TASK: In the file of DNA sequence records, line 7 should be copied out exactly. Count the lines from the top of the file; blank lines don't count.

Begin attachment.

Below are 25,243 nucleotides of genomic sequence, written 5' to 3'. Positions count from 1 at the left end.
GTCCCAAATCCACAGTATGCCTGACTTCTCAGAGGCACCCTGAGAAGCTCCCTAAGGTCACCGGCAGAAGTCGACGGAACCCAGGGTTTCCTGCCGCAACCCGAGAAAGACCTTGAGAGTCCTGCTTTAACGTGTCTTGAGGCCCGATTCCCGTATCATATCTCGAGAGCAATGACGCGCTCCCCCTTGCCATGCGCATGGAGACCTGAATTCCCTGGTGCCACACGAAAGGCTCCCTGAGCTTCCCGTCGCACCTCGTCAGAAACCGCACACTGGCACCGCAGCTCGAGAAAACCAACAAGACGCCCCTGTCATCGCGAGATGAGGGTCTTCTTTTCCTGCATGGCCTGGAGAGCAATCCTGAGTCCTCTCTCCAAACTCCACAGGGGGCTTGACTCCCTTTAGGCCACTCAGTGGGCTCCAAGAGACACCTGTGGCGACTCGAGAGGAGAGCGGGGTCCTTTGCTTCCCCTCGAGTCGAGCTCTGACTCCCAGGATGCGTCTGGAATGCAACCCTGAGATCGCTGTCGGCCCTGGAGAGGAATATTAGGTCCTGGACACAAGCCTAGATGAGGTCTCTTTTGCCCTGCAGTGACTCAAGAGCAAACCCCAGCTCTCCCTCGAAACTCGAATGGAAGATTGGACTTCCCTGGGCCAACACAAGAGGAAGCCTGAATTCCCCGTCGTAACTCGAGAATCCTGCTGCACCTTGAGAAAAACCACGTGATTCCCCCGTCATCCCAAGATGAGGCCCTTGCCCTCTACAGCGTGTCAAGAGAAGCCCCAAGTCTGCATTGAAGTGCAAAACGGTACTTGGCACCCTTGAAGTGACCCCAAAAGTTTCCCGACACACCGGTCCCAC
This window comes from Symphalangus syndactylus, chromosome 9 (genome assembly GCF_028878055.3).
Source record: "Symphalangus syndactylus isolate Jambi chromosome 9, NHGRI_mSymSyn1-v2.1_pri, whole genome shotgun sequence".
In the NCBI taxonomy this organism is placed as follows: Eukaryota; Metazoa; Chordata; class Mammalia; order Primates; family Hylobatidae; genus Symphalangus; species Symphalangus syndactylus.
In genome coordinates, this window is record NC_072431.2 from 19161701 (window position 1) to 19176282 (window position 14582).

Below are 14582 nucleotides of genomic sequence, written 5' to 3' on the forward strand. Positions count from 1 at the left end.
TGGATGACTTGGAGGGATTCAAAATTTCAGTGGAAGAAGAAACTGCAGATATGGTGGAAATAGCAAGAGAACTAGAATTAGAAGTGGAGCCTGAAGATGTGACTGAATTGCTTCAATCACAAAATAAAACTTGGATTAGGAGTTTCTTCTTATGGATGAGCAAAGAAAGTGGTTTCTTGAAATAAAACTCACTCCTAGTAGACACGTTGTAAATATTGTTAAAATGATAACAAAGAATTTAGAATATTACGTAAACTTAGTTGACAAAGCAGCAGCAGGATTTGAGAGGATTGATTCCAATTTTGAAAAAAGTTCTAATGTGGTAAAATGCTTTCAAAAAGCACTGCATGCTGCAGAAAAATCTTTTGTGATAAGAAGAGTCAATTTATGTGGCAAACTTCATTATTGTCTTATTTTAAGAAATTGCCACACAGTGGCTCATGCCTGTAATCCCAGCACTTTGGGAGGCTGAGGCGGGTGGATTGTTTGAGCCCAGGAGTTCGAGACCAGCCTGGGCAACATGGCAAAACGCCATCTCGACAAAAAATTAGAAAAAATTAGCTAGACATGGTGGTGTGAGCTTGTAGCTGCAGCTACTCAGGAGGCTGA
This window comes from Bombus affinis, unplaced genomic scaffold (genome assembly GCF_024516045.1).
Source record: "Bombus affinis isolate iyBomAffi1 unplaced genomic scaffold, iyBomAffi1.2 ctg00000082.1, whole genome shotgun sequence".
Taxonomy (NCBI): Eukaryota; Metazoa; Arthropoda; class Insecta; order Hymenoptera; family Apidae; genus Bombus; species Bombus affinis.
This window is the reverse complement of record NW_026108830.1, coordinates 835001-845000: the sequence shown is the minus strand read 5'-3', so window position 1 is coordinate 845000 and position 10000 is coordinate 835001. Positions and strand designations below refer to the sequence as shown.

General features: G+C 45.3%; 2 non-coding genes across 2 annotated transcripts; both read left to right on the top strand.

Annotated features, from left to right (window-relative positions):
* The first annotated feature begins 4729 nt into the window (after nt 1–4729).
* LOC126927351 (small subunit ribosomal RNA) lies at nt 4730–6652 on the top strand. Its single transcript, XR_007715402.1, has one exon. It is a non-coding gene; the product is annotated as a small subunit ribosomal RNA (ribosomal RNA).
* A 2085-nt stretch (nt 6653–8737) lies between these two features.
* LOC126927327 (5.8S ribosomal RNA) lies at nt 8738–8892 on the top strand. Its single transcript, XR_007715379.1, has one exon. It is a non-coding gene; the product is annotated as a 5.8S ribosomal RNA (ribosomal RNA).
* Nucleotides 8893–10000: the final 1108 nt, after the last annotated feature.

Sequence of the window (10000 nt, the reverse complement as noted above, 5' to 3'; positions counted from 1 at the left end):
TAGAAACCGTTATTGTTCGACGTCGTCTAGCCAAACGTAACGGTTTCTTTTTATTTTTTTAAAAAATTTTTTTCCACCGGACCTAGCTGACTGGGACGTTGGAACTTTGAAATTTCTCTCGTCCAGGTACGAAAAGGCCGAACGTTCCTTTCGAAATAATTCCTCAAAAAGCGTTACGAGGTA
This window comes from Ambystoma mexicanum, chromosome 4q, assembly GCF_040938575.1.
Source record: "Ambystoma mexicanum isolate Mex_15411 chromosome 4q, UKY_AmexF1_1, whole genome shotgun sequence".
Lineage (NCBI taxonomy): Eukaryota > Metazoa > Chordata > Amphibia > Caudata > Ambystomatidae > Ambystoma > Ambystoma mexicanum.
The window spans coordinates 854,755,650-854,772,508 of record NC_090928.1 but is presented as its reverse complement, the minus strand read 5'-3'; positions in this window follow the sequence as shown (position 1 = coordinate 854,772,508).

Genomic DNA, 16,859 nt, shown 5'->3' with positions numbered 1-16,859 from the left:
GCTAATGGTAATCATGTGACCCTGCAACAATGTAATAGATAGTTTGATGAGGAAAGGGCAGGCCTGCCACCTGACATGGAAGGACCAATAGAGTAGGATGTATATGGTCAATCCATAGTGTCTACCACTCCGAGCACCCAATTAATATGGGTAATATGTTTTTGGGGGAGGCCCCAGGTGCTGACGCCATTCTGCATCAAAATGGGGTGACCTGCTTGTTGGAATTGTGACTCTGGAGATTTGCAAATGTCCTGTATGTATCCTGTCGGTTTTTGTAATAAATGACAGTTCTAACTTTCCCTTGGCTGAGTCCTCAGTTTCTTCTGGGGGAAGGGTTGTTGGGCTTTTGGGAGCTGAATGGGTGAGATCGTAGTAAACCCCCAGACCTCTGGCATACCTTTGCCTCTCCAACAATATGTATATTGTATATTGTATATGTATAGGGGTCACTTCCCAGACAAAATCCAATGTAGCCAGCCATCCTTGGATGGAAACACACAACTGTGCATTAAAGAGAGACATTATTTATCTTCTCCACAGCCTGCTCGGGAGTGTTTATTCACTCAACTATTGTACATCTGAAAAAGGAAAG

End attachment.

Below are 14582 nucleotides of genomic sequence, written 5' to 3' on the forward strand. Positions count from 1 at the left end.